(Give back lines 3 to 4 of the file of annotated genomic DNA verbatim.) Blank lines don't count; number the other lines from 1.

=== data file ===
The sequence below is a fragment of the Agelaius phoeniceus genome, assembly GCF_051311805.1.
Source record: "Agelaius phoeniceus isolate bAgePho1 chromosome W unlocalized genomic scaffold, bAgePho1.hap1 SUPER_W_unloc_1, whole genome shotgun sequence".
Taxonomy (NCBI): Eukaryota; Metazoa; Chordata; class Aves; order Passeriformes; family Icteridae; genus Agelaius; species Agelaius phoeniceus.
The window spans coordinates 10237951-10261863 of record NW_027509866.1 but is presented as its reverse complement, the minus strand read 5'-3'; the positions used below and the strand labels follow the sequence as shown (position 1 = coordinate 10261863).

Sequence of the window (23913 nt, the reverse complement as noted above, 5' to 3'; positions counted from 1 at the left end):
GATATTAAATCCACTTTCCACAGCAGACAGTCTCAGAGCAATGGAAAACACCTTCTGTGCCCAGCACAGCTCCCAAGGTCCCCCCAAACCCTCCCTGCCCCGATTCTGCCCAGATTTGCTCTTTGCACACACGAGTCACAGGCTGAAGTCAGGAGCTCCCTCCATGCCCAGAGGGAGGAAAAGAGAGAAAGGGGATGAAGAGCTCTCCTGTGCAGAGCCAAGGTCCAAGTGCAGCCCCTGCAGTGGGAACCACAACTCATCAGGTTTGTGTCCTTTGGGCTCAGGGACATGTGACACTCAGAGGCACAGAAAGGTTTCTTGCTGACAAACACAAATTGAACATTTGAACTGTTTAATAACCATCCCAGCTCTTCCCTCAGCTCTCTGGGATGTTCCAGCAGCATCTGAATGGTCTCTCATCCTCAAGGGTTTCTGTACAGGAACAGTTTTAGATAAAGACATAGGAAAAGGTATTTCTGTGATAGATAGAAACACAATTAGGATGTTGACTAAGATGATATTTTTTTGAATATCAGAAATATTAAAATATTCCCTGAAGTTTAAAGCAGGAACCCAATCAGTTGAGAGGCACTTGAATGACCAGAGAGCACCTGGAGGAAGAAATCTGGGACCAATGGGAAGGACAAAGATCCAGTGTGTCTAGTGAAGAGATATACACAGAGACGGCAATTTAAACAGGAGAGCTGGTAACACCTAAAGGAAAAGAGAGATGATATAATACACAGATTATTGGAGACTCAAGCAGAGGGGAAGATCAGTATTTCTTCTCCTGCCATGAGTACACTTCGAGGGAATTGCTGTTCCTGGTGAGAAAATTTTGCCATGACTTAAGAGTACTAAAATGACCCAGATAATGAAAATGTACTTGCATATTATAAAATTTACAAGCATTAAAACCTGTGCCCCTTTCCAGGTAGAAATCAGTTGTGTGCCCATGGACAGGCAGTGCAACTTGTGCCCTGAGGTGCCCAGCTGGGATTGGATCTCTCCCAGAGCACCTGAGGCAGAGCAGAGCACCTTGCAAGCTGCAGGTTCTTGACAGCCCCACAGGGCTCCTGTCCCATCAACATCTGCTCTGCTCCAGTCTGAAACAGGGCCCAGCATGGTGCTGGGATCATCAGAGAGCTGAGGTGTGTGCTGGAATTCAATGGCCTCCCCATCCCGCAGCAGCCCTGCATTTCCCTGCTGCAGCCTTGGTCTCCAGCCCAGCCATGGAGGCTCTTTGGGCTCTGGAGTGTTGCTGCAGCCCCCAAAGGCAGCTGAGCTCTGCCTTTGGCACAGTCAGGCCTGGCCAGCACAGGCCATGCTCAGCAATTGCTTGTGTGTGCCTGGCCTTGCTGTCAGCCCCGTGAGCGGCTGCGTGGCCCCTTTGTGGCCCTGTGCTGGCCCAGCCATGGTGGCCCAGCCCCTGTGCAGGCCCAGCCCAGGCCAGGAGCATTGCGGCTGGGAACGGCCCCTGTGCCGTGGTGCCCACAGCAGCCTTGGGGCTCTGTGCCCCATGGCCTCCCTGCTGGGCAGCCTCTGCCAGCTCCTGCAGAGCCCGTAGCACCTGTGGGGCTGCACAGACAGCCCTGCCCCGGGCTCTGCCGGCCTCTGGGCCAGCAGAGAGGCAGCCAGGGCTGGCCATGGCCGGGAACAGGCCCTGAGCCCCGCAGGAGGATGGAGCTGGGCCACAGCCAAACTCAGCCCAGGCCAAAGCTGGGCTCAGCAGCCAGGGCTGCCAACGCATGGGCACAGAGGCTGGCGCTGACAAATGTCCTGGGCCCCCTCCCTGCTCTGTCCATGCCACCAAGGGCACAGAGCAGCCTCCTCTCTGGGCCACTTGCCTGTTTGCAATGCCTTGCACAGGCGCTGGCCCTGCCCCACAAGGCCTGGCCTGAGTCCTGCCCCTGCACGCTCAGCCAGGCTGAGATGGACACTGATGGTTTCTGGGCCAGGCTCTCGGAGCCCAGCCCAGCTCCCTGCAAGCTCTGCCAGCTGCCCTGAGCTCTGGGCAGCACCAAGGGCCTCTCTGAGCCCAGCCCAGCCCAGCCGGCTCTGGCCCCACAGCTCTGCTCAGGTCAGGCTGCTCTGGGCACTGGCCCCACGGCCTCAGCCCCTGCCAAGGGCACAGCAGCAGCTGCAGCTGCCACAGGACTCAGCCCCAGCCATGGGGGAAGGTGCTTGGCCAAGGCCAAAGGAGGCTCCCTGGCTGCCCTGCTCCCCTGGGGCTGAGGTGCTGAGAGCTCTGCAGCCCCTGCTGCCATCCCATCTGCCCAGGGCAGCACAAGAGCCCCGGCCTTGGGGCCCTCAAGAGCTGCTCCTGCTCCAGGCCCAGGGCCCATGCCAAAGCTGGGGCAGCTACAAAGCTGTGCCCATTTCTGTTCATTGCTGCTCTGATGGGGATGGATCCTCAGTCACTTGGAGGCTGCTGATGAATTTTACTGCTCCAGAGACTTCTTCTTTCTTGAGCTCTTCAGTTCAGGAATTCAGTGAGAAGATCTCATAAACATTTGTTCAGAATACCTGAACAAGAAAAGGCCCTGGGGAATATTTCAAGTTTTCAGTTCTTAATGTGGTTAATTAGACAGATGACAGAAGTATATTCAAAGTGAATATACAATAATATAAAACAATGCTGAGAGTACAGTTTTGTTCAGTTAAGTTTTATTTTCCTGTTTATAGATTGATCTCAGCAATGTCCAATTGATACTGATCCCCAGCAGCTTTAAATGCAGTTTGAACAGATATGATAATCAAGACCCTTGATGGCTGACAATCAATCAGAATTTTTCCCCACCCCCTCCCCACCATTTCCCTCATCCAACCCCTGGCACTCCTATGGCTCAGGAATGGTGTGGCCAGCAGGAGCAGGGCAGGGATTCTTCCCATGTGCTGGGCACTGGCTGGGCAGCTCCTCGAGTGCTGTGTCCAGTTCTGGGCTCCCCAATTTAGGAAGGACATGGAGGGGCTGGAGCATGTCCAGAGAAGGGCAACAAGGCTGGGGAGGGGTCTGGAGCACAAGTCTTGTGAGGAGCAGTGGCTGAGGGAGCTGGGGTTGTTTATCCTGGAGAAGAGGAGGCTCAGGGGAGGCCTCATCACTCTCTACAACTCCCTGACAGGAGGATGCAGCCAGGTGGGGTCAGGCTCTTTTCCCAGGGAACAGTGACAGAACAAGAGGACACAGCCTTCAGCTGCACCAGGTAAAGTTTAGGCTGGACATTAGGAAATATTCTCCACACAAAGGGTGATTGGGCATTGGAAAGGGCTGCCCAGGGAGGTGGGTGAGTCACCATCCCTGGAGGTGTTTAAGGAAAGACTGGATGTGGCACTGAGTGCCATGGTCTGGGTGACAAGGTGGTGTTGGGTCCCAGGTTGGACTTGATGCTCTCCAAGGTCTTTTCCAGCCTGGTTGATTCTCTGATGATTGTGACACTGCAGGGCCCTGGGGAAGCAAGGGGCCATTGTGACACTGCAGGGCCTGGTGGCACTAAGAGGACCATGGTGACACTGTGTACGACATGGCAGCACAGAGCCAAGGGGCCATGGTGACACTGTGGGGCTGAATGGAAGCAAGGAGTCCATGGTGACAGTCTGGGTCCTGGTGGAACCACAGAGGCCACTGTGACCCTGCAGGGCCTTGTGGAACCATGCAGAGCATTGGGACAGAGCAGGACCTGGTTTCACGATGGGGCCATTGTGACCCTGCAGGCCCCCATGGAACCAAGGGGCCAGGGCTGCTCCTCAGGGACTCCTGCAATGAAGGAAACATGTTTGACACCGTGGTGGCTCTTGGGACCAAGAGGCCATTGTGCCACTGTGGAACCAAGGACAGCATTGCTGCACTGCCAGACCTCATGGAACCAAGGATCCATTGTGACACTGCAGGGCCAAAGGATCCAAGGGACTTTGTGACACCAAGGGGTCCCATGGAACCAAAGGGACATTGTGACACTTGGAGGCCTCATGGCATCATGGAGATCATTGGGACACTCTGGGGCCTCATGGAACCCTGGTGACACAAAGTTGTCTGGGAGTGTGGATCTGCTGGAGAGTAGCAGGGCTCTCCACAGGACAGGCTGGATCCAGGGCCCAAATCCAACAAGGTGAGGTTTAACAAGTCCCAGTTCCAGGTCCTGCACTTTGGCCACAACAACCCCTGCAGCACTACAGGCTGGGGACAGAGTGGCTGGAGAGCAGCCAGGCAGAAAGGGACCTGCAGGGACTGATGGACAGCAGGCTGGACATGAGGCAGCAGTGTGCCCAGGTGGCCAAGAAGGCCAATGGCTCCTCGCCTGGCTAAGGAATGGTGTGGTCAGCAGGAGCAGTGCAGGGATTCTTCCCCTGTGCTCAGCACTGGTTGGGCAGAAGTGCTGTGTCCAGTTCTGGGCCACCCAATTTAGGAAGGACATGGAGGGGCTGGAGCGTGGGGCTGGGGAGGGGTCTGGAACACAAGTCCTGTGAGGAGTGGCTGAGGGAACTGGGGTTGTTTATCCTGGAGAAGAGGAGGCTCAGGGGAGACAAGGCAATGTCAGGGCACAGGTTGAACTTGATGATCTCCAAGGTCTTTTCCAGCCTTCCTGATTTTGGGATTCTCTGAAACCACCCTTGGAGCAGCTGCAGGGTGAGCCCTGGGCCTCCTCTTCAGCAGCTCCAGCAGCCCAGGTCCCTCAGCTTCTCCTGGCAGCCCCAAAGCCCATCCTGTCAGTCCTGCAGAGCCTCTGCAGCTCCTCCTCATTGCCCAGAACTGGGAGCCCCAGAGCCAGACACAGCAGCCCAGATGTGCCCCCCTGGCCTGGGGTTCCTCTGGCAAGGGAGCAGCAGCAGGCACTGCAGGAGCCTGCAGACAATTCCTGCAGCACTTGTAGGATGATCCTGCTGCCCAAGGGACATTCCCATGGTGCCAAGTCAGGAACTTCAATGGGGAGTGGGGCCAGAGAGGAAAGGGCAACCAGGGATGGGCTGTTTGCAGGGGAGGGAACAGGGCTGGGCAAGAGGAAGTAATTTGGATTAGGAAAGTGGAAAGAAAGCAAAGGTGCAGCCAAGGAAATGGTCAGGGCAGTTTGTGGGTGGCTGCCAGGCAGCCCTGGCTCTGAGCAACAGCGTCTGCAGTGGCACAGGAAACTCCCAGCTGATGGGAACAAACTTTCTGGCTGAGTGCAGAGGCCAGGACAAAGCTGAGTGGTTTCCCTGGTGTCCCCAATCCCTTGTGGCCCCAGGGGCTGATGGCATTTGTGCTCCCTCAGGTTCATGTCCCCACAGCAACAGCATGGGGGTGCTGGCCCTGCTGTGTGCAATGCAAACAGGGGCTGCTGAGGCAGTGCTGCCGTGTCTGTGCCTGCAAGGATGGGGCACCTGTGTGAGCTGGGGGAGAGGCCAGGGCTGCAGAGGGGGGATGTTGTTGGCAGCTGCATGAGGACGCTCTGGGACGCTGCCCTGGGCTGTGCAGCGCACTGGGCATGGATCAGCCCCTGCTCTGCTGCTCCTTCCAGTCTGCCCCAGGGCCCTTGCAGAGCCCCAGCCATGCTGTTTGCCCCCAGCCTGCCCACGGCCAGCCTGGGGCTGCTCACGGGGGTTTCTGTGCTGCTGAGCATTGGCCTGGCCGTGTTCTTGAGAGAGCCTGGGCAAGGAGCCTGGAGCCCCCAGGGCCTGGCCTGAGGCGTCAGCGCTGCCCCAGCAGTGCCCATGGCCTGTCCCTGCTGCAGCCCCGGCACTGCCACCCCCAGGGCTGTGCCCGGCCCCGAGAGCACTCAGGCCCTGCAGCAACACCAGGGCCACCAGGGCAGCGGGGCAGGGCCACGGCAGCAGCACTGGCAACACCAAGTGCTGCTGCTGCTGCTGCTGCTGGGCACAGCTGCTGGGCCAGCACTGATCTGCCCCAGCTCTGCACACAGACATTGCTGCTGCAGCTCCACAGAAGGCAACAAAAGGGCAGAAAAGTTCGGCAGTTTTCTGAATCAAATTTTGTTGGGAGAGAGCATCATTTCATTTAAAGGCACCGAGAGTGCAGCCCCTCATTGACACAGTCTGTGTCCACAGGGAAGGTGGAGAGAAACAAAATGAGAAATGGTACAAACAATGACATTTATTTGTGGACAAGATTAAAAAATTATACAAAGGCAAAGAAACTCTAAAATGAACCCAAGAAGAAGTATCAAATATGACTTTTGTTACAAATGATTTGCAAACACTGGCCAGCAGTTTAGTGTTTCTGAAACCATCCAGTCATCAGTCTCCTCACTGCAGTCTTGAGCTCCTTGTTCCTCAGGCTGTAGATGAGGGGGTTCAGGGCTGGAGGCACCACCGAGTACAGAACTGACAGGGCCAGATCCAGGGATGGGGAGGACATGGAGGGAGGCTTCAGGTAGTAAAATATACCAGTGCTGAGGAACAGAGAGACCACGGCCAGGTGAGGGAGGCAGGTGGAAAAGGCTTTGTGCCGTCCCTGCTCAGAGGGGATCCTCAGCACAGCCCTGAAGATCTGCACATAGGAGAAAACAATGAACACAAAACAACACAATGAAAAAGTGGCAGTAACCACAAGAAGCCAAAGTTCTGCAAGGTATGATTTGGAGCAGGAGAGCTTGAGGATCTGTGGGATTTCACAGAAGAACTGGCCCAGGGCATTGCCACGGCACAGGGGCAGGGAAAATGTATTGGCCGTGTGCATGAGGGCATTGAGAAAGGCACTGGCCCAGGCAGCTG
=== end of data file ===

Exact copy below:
Taxonomy (NCBI): Eukaryota; Metazoa; Chordata; class Aves; order Passeriformes; family Icteridae; genus Agelaius; species Agelaius phoeniceus.
The window spans coordinates 10237951-10261863 of record NW_027509866.1 but is presented as its reverse complement, the minus strand read 5'-3'; the positions used below and the strand labels follow the sequence as shown (position 1 = coordinate 10261863).